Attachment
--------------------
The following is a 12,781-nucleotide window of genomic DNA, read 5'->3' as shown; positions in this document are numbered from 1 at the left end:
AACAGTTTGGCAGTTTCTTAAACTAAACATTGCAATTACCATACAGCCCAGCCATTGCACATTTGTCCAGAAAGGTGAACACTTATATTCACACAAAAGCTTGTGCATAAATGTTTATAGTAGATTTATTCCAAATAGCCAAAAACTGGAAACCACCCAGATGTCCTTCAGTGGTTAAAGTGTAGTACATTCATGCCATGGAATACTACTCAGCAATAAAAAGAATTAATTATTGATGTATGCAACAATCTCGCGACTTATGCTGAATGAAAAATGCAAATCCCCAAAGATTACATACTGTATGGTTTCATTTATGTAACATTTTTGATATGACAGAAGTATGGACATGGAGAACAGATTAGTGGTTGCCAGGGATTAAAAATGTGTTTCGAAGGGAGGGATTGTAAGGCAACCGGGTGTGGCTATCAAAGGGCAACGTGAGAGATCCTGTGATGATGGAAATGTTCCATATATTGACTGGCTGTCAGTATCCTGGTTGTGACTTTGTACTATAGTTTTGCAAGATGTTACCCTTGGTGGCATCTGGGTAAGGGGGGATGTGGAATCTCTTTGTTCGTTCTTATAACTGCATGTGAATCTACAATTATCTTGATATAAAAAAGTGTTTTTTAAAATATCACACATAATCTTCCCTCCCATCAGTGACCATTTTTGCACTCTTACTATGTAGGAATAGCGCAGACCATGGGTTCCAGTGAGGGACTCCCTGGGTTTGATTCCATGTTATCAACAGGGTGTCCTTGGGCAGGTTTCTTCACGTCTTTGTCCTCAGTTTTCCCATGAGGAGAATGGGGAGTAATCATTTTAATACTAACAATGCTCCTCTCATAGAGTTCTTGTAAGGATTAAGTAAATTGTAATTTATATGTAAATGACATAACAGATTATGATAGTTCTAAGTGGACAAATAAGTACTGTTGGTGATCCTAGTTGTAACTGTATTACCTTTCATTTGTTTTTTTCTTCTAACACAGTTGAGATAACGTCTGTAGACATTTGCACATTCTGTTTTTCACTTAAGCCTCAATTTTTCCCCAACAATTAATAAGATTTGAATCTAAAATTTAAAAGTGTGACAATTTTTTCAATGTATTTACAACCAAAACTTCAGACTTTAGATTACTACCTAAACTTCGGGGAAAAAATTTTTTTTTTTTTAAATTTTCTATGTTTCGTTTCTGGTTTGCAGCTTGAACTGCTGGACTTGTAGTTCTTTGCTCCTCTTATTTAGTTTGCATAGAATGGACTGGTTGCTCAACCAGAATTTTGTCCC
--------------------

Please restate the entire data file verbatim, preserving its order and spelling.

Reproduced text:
The following is a 12,781-nucleotide window of genomic DNA, read 5'->3' as shown; positions in this document are numbered from 1 at the left end:
AACAGTTTGGCAGTTTCTTAAACTAAACATTGCAATTACCATACAGCCCAGCCATTGCACATTTGTCCAGAAAGGTGAACACTTATATTCACACAAAAGCTTGTGCATAAATGTTTATAGTAGATTTATTCCAAATAGCCAAAAACTGGAAACCACCCAGATGTCCTTCAGTGGTTAAAGTGTAGTACATTCATGCCATGGAATACTACTCAGCAATAAAAAGAATTAATTATTGATGTATGCAACAATCTCGCGACTTATGCTGAATGAAAAATGCAAATCCCCAAAGATTACATACTGTATGGTTTCATTTATGTAACATTTTTGATATGACAGAAGTATGGACATGGAGAACAGATTAGTGGTTGCCAGGGATTAAAAATGTGTTTCGAAGGGAGGGATTGTAAGGCAACCGGGTGTGGCTATCAAAGGGCAACGTGAGAGATCCTGTGATGATGGAAATGTTCCATATATTGACTGGCTGTCAGTATCCTGGTTGTGACTTTGTACTATAGTTTTGCAAGATGTTACCCTTGGTGGCATCTGGGTAAGGGGGGATGTGGAATCTCTTTGTTCGTTCTTATAACTGCATGTGAATCTACAATTATCTTGATATAAAAAAGTGTTTTTTAAAATATCACACATAATCTTCCCTCCCATCAGTGACCATTTTTGCACTCTTACTATGTAGGAATAGCGCAGACCATGGGTTCCAGTGAGGGACTCCCTGGGTTTGATTCCATGTTATCAACAGGGTGTCCTTGGGCAGGTTTCTTCACGTCTTTGTCCTCAGTTTTCCCATGAGGAGAATGGGGAGTAATCATTTTAATACTAACAATGCTCCTCTCATAGAGTTCTTGTAAGGATTAAGTAAATTGTAATTTATATGTAAATGACATAACAGATTATGATAGTTCTAAGTGGACAAATAAGTACTGTTGGTGATCCTAGTTGTAACTGTATTACCTTTCATTTGTTTTTTTCTTCTAACACAGTTGAGATAACGTCTGTAGACATTTGCACATTCTGTTTTTCACTTAAGCCTCAATTTTTCCCCAACAATTAATAAGATTTGAATCTAAAATTTAAAAGTGTGACAATTTTTTCAATGTATTTACAACCAAAACTTCAGACTTTAGATTACTACCTAAACTTCGGGGAAAAAATTTTTTTTTTTTTAAATTTTCTATGTTTCGTTTCTGGTTTGCAGCTTGAACTGCTGGACTTGTAGTTCTTTGCTCCTCTTATTTAGTTTGCATAGAATGGACTGGTTGCTCAACCAGAATTTTGTCCC